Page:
We're not told why the Holy Spirit inspired John to use the name Nathanael, which means "God's gift." However, we have a clue. Since John supplies us with our only insight into this man's background and character, the Holy Spirit may be giving us a subtle but powerful message. When we understand more fully what John reported, we're able to see a definite correlation between the meaning of his name and "God's gift of salvation"-a spiritual lesson not only to the "Nathanaels" o this world, but to all of us.
For some unstated reason, Nathanael was in the region where John the Baptist was preaching in the wilderness near "Bethany on the other side of the Jordan" (John 1:28). His friend Philip met Christ there and had already decided to become a disciple. In turn, he introduced Nathanael to Jesus. Excitedly, he reported: "We have found the one Moses wrote about in the Law, and about whom the prophets also wrote Jesus of Nazareth, the son of Joseph" (1:45).
Brilliant but Blind
Why is it possible to have a lot of religious knowledge, yet not understand God's plan of salvation?
There are many men today, just like Harry Dent, who can quote the Bible from Genesis to Revelation. Yet they do not have a personal relationship with Jesus Christ. They do not understand what it means to be "born again." They have not received the Lord into their hearts (John 1:12). Their experience is only theological and cerebral.
Nathanael had this kind of blind spot. Though subtle, John made it very clear in his Gospel that he was a diligent student of the Old Testament. Yet Nathanael would not believe Jesus Christ was the Messiah-until he had a divine encounter with the Savior.
A Religious Skeptic
When Philip reported to Nathanael that they had found the man whom Moses and the prophets had written about, he also mentioned that Jesus was from "Nazareth" (1:45). Nathanael's response gives us our first clue regarding his Old Testament knowledge. He was puzzled by this report. "Nazareth! Can anything good come from there?" Nathanael asked (1:46).
Some believe that Nathanael was simply being sarcastic, since he was from Cana and most of his peers looked down on people who lived in Nazareth. However, Nathanael's concerns probably ran much deeper than mere pride and prejudice. Nazareth was also a very immoral town. Being a stopping-off place for caravans, brothels were everywhere, which could explain why Nathanael appeared surprised and asked Philip if "anything good" could "come from" Nazareth.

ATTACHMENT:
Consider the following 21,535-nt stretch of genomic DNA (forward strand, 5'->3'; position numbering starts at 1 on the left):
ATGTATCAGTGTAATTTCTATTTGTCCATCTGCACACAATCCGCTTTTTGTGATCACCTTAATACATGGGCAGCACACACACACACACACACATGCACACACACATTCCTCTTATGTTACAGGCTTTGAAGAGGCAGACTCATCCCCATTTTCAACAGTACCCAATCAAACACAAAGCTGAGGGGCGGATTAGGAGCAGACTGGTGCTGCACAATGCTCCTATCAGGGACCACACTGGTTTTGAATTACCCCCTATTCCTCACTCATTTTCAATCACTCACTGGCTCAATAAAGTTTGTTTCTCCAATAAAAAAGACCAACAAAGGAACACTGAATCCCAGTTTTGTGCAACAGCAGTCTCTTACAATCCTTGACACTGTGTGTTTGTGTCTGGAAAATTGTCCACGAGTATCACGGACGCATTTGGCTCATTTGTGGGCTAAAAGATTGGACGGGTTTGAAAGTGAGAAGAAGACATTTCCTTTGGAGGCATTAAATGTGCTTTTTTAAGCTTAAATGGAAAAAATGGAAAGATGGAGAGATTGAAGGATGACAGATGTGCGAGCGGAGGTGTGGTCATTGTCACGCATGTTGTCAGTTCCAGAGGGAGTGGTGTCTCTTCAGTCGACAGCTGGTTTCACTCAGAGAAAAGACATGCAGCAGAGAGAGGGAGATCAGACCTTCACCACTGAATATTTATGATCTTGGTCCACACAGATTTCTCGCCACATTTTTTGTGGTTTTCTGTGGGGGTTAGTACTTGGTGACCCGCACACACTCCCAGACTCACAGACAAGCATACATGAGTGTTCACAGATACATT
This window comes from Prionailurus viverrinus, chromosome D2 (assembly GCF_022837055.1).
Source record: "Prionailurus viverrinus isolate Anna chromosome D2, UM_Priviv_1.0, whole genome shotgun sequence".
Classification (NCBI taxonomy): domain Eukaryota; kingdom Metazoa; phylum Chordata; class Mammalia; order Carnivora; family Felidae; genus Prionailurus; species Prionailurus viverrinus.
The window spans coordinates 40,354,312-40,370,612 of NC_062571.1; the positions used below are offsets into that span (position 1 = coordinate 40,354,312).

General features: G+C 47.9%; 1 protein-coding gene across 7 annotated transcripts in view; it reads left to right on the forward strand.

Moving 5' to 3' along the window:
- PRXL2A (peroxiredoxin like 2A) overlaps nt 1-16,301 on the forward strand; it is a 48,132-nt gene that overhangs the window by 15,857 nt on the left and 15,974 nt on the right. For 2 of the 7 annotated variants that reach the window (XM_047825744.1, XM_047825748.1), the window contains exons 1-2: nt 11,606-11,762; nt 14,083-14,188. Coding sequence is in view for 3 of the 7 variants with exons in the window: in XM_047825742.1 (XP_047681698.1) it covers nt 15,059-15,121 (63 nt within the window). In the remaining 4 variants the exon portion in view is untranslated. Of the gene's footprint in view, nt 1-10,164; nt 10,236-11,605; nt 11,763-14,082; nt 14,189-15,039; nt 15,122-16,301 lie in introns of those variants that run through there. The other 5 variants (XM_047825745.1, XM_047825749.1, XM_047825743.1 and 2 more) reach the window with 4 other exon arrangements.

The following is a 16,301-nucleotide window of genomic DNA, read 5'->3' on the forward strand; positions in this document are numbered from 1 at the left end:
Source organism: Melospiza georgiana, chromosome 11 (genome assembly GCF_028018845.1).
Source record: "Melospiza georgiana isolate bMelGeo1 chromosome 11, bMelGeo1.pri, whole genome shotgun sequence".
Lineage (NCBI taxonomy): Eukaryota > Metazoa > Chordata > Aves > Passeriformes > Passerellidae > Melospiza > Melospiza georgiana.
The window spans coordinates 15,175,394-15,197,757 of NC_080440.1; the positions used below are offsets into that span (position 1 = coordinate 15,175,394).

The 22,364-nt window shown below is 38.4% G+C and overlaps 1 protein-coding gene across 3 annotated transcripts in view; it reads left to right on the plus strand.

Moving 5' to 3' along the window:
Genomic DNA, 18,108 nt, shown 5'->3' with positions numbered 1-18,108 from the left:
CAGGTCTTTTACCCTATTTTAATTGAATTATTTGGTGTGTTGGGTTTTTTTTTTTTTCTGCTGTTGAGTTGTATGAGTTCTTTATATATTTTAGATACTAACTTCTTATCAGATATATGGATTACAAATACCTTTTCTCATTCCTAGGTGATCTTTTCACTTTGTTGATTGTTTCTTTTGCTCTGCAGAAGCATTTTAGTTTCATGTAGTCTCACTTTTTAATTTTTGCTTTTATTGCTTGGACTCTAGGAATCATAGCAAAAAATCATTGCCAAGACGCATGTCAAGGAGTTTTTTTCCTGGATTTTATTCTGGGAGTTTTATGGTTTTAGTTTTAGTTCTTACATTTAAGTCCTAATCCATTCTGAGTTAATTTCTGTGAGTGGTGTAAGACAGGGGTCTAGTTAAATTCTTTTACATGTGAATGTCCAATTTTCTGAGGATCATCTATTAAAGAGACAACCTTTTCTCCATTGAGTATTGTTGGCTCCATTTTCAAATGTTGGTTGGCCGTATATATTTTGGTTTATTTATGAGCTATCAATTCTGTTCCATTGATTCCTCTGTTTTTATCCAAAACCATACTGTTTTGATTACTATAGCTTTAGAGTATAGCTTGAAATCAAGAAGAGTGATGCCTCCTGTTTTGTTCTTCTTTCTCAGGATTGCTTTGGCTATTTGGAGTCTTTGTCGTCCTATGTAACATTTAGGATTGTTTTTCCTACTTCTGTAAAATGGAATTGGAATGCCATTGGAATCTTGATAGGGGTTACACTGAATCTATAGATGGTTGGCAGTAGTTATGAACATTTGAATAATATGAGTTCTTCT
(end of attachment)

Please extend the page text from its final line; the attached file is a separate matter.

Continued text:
But there may have been another reason Nathanael appeared skeptical. He evidently recalled instantly that Nazareth is never mentioned in the Old Testament-an off the-cuff observation only an astute student of the Scriptures could make. "If Jesus were the promised Messiah," he may have been thinking, "why wasn't He identified at this moment with Bethlehem?" After all, Micah had made a very clear prophetic statement regarding the coming King:
"But you, Bethlehem Ephrathah, though you are small among the clans of Judah, out of you will come for me one who will be. ruler over Israel, whose origins are from of old, from ancient times. " (Mic. 5:2)
|An Open Mind|
Though Nathanael was skeptical regarding Philip's report, he had an open mind. Furthermore, he respected his friend, who responded to Nathanael's skeptical question regarding Nazareth by asking him to check it out for himself-to "come and see" (John 1:46b)-which he did. As Nathanael approached Jesus, the Lord called out, "Here is a true Israelite, in whom there is nothing false" (1:47). In other words, Jesus identified Nathanael as an honest man before they ever had a face-to-face conversation.
Nathanael was shocked-but for a reason that is even more subtle in John's record. "How do you know me?" Nathanael asked in surprise (1:48a). But Jesus surprised him even more when He responded and said, "I saw you while you were still under the fig tree before Philip called you" (1:48b): Strange as it may seem, this simple statement by Jesus brought an immediate "faith response." In a state of obvious excitement and surprise, Nathanael "declared, `Rabbi, you are the Son of God; you are the King of Israel"' (1:49).
To understand what happened, we need to review an Old Testament story. You see, before they ever met, Jesus knew what Nathanael had been thinking while he was meditating under that fig tree. He was reflecting on an Old Testament event, one that correlates very specifically with the rest of Jesus' comments to Nathanael: